On February 7, 2024

Legislative Update: First flood recover bill

As we say goodbye to our first month of our Legislative Session 2024, bills are beginning to pass and Vermont’s current challenges are being further articulated. Many are flood related. Our first Flood 2023 Recovery bill to pass both chambers is S.160, a tax abatement (relief for taxpayers) bill. The bill covers an abatement in Vermont’s education property Tax made to any taxpayer who incurred more than 50% loss of value on a property, or whose property was unusable for more than 60 days due to damage or loss of access to utilities, or whose property had their primary structure condemned as a result of the flood. If a town has abated your property tax for one of these reasons, then this bill will allow the state to reimburse the town for that amount. 

The reimbursement will come from the Education Fund and is estimated to cost $1.1 million. Many flood impacted towns are facing significant revenue losses due to damaged homes and businesses — and this is an important step in helping reduce those losses. 

Any additional proposals which would affect the Education Fund will face tough head winds this session as the Legislature is looking at a double digit increase in the education property tax due to: rising costs of health care, a backlog of school construction and renovation, workforce shortages, an increase in crucial supports for students’ mental health and the loss of Covid federal money.

If a town has abated your 
property tax for one of these 
reasons, then this bill will allow the 
state to reimburse the town for that amount. 

In addition to our finance/ways & means committees, a number of other committees are addressing flood recovery — each committee’s work reflecting their jurisdiction. In Senate Economic Development, Housing and General Affairs we have a large housing bill in the works that will address housing resiliency, loss of housing in flood plains, long term measures to incentivize building more housing outside flood hazard areas and a required disclosure that a building has to carry flood insurance for house buyers and renters.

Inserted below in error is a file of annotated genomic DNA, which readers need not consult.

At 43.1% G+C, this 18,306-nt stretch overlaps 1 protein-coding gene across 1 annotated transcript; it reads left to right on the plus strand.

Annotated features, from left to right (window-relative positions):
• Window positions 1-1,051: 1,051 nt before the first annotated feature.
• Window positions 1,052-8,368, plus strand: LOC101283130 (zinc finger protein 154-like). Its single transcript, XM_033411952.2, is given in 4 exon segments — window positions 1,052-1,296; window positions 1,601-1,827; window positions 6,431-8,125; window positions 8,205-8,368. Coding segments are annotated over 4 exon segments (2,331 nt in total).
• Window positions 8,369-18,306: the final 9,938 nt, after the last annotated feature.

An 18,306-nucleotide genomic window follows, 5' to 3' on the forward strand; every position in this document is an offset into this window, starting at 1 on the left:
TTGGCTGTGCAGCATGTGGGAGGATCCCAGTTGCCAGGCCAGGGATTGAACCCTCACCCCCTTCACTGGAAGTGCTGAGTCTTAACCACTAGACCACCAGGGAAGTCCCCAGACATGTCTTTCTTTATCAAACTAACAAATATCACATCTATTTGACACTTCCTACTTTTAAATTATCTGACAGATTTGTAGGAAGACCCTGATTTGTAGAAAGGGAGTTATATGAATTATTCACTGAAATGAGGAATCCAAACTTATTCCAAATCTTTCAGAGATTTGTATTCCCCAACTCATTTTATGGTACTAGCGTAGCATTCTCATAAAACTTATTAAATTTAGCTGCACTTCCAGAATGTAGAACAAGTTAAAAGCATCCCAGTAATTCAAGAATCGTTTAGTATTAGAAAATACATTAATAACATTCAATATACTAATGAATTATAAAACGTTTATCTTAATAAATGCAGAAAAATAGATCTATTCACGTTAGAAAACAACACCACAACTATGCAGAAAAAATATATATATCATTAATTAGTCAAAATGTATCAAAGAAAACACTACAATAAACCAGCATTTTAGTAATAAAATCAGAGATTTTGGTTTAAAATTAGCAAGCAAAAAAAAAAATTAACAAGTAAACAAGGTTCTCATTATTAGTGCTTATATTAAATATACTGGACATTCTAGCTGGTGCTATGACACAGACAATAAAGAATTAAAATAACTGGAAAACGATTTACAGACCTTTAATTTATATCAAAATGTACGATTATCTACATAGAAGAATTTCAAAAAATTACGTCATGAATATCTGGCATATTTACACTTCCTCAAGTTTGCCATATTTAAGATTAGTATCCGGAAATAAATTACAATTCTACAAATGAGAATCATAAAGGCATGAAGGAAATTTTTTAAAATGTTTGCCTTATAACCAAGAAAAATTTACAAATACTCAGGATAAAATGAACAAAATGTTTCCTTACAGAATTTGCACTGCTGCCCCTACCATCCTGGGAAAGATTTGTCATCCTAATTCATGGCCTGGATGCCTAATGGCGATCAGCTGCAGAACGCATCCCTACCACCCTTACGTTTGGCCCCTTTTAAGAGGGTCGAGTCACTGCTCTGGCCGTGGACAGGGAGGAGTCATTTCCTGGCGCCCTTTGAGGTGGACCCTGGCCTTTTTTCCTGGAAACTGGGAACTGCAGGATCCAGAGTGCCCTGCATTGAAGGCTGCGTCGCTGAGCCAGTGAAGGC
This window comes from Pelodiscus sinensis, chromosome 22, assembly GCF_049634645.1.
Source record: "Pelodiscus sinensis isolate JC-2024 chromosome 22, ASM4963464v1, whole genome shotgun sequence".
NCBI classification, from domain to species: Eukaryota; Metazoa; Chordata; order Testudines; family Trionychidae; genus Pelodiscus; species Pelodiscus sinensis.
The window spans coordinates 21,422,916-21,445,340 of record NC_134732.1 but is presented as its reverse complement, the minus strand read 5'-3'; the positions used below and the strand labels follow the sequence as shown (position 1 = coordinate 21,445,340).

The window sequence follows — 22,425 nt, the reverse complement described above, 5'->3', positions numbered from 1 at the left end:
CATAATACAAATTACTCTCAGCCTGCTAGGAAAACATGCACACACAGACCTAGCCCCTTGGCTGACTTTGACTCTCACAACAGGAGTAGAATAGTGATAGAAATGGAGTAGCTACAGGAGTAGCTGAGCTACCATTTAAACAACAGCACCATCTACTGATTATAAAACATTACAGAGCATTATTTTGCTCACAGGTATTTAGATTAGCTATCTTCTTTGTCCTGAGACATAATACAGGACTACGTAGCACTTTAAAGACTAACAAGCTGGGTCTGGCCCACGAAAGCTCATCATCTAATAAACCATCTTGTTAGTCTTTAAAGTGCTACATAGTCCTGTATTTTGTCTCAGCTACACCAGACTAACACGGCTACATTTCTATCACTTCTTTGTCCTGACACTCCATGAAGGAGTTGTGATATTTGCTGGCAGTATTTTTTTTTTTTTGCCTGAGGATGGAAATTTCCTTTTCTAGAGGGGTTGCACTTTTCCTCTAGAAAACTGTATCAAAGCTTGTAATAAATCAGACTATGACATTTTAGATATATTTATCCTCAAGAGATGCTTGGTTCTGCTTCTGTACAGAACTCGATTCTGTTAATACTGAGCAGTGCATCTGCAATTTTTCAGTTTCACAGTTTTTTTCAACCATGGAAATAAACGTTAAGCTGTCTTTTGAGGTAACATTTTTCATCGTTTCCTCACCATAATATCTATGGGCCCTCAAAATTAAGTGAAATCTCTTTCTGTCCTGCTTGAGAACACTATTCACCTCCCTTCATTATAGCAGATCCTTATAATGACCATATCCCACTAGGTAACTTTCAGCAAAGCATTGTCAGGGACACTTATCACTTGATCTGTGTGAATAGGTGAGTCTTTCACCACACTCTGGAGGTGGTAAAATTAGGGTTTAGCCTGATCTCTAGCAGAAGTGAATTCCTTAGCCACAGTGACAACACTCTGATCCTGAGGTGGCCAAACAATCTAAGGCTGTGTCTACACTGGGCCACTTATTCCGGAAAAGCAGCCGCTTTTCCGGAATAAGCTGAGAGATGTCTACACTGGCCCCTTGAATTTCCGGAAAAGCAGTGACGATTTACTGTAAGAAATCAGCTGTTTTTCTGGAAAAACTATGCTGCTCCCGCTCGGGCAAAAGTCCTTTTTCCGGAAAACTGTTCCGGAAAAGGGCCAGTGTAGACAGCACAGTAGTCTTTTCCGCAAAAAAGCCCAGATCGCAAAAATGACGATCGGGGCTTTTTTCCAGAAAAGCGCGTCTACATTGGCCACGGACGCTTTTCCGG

In the Senate Government Operations Committee, we are looking at flood recovery through a governmental lens: how to improve the government’s response to disasters. We have heard from a wide range of stakeholders including emergency management and services, town managers and clerks, select board members, our flood recovery officer and our agencies of natural resources, transportation and public safety.

This flood recovery bill is nearing completion and at the moment, includes: 

  1. The creation of the community resilience and disaster mitigation fund designed to award grants for municipal disaster mitigation projects; 
  2. Municipal public works personnel in the definition of emergency management personnel for the purposes of emergency response; 
  3. Allows municipal storm water utilities to modify their rates for run-off capacities to allow upgrades to their systems; 
  4. Creates the urban search and rescue team within the Department of Public Safety, enabling state recognition of these teams; 
  5. Requires keeping all Vermont-211 personal information, acquired from disasters, confidential except for coordinating disaster relief; 
  6. Creates a reverse E-911 policy and asks that the enhanced E-911 board provide a more effective VT-Alerts in large emergencies and to have VoIP service providers to notify their customers of these as well; 
  7. Requires Vermont Emergency Management (VEM) to review best management practices — the adequacies of early warning and evacuation orders, routes and emergency shelters and then publish their best practices for rebuilding after a disaster; 
  8. Requires VEM to publish best management practices for the placement and funding of local emergency shelters; 
  9. Requires VEM to ensure that interpretation services are being provided for our deaf, hard of hearing and deaf/blind community and to individuals with limited English proficiency for all state emergency communications; 
  10. Creates a chief climate resiliency officer in the department of public safety; and 
  11. Asks Vermont State University to explore creating a post-secondary disaster management program.

Sen. Clarkson can be reached by email: aclarkson@leg.state.vt.us or by phone at the Statehouse (Tues-Fri) 802-828-2228 or at home (Sat-Mon) 802- 457-4627. To get more information on the bills which have been proposed and passed, visit the legislative website: legislature.vermont.gov.

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